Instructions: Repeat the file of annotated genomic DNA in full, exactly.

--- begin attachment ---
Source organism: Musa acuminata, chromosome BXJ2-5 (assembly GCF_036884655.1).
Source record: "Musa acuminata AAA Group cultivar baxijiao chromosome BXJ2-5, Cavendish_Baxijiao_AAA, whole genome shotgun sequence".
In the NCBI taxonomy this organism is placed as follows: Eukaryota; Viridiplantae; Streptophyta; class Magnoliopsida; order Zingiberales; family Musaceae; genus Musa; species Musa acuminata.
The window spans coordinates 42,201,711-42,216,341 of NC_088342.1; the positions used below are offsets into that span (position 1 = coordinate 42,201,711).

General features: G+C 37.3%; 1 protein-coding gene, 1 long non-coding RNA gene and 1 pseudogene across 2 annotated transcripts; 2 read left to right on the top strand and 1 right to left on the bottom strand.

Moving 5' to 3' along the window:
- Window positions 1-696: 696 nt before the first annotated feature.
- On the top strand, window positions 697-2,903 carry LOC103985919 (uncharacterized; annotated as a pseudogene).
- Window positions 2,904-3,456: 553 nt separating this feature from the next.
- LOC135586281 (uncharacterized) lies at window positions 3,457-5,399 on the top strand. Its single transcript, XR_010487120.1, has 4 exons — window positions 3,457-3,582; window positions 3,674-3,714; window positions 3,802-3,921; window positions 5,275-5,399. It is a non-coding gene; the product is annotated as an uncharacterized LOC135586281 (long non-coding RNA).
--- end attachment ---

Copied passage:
Source organism: Musa acuminata, chromosome BXJ2-5 (assembly GCF_036884655.1).
Source record: "Musa acuminata AAA Group cultivar baxijiao chromosome BXJ2-5, Cavendish_Baxijiao_AAA, whole genome shotgun sequence".
In the NCBI taxonomy this organism is placed as follows: Eukaryota; Viridiplantae; Streptophyta; class Magnoliopsida; order Zingiberales; family Musaceae; genus Musa; species Musa acuminata.
The window spans coordinates 42,201,711-42,216,341 of NC_088342.1; the positions used below are offsets into that span (position 1 = coordinate 42,201,711).

General features: G+C 37.3%; 1 protein-coding gene, 1 long non-coding RNA gene and 1 pseudogene across 2 annotated transcripts; 2 read left to right on the top strand and 1 right to left on the bottom strand.

Moving 5' to 3' along the window:
- Window positions 1-696: 696 nt before the first annotated feature.
- On the top strand, window positions 697-2,903 carry LOC103985919 (uncharacterized; annotated as a pseudogene).
- Window positions 2,904-3,456: 553 nt separating this feature from the next.
- LOC135586281 (uncharacterized) lies at window positions 3,457-5,399 on the top strand. Its single transcript, XR_010487120.1, has 4 exons — window positions 3,457-3,582; window positions 3,674-3,714; window positions 3,802-3,921; window positions 5,275-5,399. It is a non-coding gene; the product is annotated as an uncharacterized LOC135586281 (long non-coding RNA).